Date: Fri, 8 Feb 2008 14:48:28 -0800
Reply-To: "Dennis G. Fisher, Ph.D." <dfisher@CSULB.EDU>
Sender: "SAS(r) Discussion" <SAS-L@LISTSERV.UGA.EDU>
From: "Dennis G. Fisher, Ph.D." <dfisher@CSULB.EDU>
Subject: Re: Hierarchical agglomerative clustering - a couple of questions
Content-Type: text/plain; charset=ISO-8859-1; format=flowed
The algorithm is not really the issue here. The issue is the proximity
measure. The measure that is specifically for this purpose
is Gower's coefficient. Other measures have been "forced" into service
for these applications, but their use may
sometimes be questioned by knowledgeable reviewers. As far as the
number of variables to use for cluster
analysis, this can vary quite a bit. Using too few will make the
analysis trivial, and using too many may make the
results hard to interpret. A "sweet spot" may be from 6-18 variables
for a "nice" cluster analysis although people have
done good analyses with more or fewer than this. A good reference is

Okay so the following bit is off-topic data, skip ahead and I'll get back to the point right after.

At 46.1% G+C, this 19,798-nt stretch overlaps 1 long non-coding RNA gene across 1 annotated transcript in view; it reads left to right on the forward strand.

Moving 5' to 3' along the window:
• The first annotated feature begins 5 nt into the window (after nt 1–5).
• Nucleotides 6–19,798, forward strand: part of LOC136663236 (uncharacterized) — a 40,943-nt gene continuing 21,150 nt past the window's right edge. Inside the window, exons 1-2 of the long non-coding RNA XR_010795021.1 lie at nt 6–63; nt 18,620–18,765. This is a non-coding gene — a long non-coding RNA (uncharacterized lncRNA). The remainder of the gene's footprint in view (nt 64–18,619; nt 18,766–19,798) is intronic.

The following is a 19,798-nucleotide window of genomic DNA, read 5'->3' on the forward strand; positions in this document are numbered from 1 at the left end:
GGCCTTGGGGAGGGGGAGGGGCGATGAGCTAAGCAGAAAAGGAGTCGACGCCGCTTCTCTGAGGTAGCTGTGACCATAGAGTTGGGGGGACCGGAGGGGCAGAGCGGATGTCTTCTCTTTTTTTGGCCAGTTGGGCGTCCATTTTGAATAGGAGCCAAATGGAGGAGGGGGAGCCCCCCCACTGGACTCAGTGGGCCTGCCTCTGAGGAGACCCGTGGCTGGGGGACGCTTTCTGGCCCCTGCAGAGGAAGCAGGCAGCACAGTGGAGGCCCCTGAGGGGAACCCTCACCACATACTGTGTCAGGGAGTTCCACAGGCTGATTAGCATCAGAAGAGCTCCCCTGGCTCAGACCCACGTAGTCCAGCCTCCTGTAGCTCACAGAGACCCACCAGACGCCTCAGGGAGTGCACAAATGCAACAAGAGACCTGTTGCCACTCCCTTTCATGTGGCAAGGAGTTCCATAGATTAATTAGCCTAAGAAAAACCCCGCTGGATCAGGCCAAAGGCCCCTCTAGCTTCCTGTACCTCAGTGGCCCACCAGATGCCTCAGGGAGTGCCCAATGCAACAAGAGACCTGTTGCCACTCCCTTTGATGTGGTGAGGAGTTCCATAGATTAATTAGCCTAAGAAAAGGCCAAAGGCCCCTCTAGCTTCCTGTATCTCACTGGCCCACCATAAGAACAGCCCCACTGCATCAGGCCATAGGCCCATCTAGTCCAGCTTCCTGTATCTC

Aldenderfer, M. S., & Blashfield, R. K. (1984). Cluster analysis.
Beverly Hills: Sage.
> Dear SAS L-ers,
> I was wondering whether a cluster analysis method exists that is
> capable to detect groups of patients when they are caracterised by
> both categorical xand continuous variables. What is the distance used
> between patients ? What is the algorithm for merging clusters
> together ? Any reference for that ?
> Another question I was wondering is: I've heard that it was
> recommended to not use too many variables to define clusters. Does one
> know a rule of thumb of the maximal number of descriptors to use
> according to the sample sze ? Any reference for that ? (FYI: This
> topic is not considered in the book "Statistical Rules of Thumb")
> Thank you very much.
Dennis G. Fisher, Ph.D.
Professor and Director
Center for Behavioral Research and Services
1090 Atlantic Avenue
Long Beach, CA 90813
Ph: 562-495-2330 x121